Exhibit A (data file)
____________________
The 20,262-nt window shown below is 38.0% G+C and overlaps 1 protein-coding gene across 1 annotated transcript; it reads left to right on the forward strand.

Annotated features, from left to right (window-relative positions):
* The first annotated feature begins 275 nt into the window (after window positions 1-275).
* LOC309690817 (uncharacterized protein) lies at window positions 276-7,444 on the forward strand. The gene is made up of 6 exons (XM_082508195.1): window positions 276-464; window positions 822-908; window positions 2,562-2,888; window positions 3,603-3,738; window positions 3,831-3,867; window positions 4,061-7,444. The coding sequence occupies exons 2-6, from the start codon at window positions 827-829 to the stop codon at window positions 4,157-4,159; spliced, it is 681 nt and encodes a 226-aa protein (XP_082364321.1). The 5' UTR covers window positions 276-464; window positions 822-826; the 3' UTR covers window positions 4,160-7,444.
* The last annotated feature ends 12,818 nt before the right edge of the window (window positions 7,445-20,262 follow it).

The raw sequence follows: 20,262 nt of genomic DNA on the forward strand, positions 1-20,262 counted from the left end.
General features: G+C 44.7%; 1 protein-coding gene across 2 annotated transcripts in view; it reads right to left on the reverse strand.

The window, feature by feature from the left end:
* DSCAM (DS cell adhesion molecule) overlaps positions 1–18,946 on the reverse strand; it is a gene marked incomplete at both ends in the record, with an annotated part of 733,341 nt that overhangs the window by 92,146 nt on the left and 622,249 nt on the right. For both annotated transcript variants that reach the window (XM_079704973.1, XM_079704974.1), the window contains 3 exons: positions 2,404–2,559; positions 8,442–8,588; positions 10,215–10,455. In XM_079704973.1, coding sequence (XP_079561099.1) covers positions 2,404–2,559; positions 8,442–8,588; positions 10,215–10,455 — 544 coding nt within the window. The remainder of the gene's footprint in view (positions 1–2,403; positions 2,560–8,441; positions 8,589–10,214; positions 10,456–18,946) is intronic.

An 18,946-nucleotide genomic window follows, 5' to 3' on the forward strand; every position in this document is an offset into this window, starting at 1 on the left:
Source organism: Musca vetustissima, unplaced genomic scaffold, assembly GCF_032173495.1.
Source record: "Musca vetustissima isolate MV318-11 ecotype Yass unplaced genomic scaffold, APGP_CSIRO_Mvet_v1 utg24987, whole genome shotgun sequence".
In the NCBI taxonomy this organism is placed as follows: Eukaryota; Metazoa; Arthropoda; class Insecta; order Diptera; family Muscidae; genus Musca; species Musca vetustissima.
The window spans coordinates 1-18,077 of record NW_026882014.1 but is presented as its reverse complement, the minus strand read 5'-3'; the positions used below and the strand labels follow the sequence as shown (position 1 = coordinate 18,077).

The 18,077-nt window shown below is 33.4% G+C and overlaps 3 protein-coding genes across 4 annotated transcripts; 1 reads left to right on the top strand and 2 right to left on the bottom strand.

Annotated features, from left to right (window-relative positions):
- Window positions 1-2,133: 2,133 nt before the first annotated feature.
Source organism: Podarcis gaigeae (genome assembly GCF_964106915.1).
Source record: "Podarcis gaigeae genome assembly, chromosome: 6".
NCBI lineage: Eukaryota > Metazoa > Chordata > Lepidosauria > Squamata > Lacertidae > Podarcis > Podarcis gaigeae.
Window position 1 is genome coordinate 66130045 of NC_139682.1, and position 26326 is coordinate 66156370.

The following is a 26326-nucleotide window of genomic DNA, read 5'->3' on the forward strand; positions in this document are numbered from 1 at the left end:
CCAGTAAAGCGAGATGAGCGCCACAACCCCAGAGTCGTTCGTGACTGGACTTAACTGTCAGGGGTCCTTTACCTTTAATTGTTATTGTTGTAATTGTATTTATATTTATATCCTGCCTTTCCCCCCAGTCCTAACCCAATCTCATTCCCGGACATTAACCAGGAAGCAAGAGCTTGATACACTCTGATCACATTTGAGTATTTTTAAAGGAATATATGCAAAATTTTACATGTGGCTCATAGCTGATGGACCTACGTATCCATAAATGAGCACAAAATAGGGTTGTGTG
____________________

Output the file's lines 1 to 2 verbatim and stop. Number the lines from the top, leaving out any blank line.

The 20,262-nt window shown below is 38.0% G+C and overlaps 1 protein-coding gene across 1 annotated transcript; it reads left to right on the forward strand.

Annotated features, from left to right (window-relative positions):